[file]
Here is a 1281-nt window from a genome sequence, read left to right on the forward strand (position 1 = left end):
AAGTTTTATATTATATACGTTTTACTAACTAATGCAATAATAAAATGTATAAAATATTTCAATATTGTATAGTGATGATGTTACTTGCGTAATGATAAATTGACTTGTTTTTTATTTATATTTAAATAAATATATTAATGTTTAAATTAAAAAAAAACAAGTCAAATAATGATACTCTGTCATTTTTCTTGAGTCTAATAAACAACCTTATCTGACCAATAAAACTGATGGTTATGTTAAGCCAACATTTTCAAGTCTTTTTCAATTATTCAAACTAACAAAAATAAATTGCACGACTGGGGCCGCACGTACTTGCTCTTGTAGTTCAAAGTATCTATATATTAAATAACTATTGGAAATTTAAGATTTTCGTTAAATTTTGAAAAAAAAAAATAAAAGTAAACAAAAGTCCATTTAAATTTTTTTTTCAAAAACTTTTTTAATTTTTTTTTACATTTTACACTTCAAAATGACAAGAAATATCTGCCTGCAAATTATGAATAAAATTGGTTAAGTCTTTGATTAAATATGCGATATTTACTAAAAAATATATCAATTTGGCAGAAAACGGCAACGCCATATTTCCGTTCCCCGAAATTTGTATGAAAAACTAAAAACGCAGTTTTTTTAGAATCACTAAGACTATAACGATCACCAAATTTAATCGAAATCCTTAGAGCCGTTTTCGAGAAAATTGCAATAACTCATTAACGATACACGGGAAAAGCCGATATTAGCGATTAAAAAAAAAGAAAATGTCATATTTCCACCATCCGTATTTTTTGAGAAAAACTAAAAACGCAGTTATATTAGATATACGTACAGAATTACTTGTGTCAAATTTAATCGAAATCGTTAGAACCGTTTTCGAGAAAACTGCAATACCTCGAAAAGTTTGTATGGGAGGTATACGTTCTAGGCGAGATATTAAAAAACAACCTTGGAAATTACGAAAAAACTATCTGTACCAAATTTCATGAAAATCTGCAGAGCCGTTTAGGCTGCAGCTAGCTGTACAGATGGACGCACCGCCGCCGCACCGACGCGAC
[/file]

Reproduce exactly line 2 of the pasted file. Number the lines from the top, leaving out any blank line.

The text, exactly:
AAGTTTTATATTATATACGTTTTACTAACTAATGCAATAATAAAATGTATAAAATATTTCAATATTGTATAGTGATGATGTTACTTGCGTAATGATAAATTGACTTGTTTTTTATTTATATTTAAATAAATATATTAATGTTTAAATTAAAAAAAAACAAGTCAAATAATGATACTCTGTCATTTTTCTTGAGTCTAATAAACAACCTTATCTGACCAATAAAACTGATGGTTATGTTAAGCCAACATTTTCAAGTCTTTTTCAATTATTCAAACTAACAAAAATAAATTGCACGACTGGGGCCGCACGTACTTGCTCTTGTAGTTCAAAGTATCTATATATTAAATAACTATTGGAAATTTAAGATTTTCGTTAAATTTTGAAAAAAAAAAATAAAAGTAAACAAAAGTCCATTTAAATTTTTTTTTCAAAAACTTTTTTAATTTTTTTTTACATTTTACACTTCAAAATGACAAGAAATATCTGCCTGCAAATTATGAATAAAATTGGTTAAGTCTTTGATTAAATATGCGATATTTACTAAAAAATATATCAATTTGGCAGAAAACGGCAACGCCATATTTCCGTTCCCCGAAATTTGTATGAAAAACTAAAAACGCAGTTTTTTTAGAATCACTAAGACTATAACGATCACCAAATTTAATCGAAATCCTTAGAGCCGTTTTCGAGAAAATTGCAATAACTCATTAACGATACACGGGAAAAGCCGATATTAGCGATTAAAAAAAAAGAAAATGTCATATTTCCACCATCCGTATTTTTTGAGAAAAACTAAAAACGCAGTTATATTAGATATACGTACAGAATTACTTGTGTCAAATTTAATCGAAATCGTTAGAACCGTTTTCGAGAAAACTGCAATACCTCGAAAAGTTTGTATGGGAGGTATACGTTCTAGGCGAGATATTAAAAAACAACCTTGGAAATTACGAAAAAACTATCTGTACCAAATTTCATGAAAATCTGCAGAGCCGTTTAGGCTGCAGCTAGCTGTACAGATGGACGCACCGCCGCCGCACCGACGCGAC